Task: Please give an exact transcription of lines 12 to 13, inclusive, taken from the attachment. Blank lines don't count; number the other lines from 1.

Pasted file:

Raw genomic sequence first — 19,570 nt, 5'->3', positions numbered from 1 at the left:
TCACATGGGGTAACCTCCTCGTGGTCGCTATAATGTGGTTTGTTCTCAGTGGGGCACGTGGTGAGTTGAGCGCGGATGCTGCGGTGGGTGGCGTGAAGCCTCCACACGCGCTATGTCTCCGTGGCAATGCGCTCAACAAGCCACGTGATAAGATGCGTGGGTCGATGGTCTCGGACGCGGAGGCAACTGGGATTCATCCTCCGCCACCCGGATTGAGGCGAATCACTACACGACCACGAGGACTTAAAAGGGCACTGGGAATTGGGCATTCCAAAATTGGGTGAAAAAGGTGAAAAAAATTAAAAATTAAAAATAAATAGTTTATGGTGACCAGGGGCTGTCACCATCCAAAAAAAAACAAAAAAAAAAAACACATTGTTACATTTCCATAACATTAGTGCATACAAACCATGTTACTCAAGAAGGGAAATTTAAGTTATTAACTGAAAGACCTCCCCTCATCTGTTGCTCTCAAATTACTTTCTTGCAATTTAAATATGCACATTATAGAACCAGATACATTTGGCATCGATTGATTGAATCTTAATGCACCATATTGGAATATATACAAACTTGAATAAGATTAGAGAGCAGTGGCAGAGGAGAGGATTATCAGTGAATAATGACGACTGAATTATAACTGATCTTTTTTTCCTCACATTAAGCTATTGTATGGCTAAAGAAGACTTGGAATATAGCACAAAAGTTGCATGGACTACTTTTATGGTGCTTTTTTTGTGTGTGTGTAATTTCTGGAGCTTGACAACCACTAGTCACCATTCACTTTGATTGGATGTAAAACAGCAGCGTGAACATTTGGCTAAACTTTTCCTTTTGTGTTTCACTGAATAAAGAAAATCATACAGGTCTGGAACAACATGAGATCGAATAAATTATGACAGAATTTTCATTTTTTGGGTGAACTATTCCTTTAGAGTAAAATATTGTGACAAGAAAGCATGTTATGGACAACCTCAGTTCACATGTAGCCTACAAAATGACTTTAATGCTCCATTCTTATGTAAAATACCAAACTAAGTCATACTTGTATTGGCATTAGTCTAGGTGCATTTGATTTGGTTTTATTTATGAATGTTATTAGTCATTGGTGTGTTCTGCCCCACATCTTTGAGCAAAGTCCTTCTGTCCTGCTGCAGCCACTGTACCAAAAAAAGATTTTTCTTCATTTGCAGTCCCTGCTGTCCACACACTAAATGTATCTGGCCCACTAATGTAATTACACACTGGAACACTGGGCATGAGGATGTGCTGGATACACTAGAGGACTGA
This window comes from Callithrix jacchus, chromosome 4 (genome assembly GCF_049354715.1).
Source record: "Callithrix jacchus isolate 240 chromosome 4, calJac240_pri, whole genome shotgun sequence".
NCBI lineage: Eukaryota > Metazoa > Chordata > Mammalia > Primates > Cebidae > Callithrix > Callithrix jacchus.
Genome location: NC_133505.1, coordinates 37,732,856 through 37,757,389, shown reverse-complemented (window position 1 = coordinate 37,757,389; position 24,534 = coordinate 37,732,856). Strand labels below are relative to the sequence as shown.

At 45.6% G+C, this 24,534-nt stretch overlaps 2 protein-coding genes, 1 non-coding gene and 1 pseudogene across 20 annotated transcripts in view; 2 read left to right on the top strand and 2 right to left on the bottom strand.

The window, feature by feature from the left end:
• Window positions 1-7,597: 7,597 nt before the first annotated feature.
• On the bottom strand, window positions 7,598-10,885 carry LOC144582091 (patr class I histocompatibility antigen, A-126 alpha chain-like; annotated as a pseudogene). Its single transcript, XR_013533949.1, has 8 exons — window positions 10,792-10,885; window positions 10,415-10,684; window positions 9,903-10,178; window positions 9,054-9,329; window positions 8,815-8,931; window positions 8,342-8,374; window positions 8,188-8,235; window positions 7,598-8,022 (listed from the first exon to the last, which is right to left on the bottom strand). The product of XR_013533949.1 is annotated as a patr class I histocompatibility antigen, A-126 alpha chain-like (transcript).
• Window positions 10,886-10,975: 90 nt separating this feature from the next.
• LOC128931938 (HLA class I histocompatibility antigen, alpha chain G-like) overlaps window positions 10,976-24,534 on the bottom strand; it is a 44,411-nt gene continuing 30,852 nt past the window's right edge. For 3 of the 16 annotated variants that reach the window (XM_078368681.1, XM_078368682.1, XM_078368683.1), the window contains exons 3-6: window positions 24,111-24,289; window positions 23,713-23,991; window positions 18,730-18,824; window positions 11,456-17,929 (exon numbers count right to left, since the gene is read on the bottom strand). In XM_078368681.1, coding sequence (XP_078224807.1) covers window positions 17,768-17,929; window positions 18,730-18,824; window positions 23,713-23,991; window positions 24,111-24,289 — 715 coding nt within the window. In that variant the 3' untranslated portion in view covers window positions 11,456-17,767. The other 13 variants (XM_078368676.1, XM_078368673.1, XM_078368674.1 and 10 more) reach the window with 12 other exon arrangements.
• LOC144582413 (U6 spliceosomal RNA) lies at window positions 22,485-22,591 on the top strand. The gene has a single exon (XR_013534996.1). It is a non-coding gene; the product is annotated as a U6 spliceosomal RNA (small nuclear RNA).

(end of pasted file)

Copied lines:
• LOC128931938 (HLA class I histocompatibility antigen, alpha chain G-like) overlaps window positions 10,976-24,534 on the bottom strand; it is a 44,411-nt gene continuing 30,852 nt past the window's right edge. For 3 of the 16 annotated variants that reach the window (XM_078368681.1, XM_078368682.1, XM_078368683.1), the window contains exons 3-6: window positions 24,111-24,289; window positions 23,713-23,991; window positions 18,730-18,824; window positions 11,456-17,929 (exon numbers count right to left, since the gene is read on the bottom strand). In XM_078368681.1, coding sequence (XP_078224807.1) covers window positions 17,768-17,929; window positions 18,730-18,824; window positions 23,713-23,991; window positions 24,111-24,289 — 715 coding nt within the window. In that variant the 3' untranslated portion in view covers window positions 11,456-17,767. The other 13 variants (XM_078368676.1, XM_078368673.1, XM_078368674.1 and 10 more) reach the window with 12 other exon arrangements.
• LOC144582413 (U6 spliceosomal RNA) lies at window positions 22,485-22,591 on the top strand. The gene has a single exon (XR_013534996.1). It is a non-coding gene; the product is annotated as a U6 spliceosomal RNA (small nuclear RNA).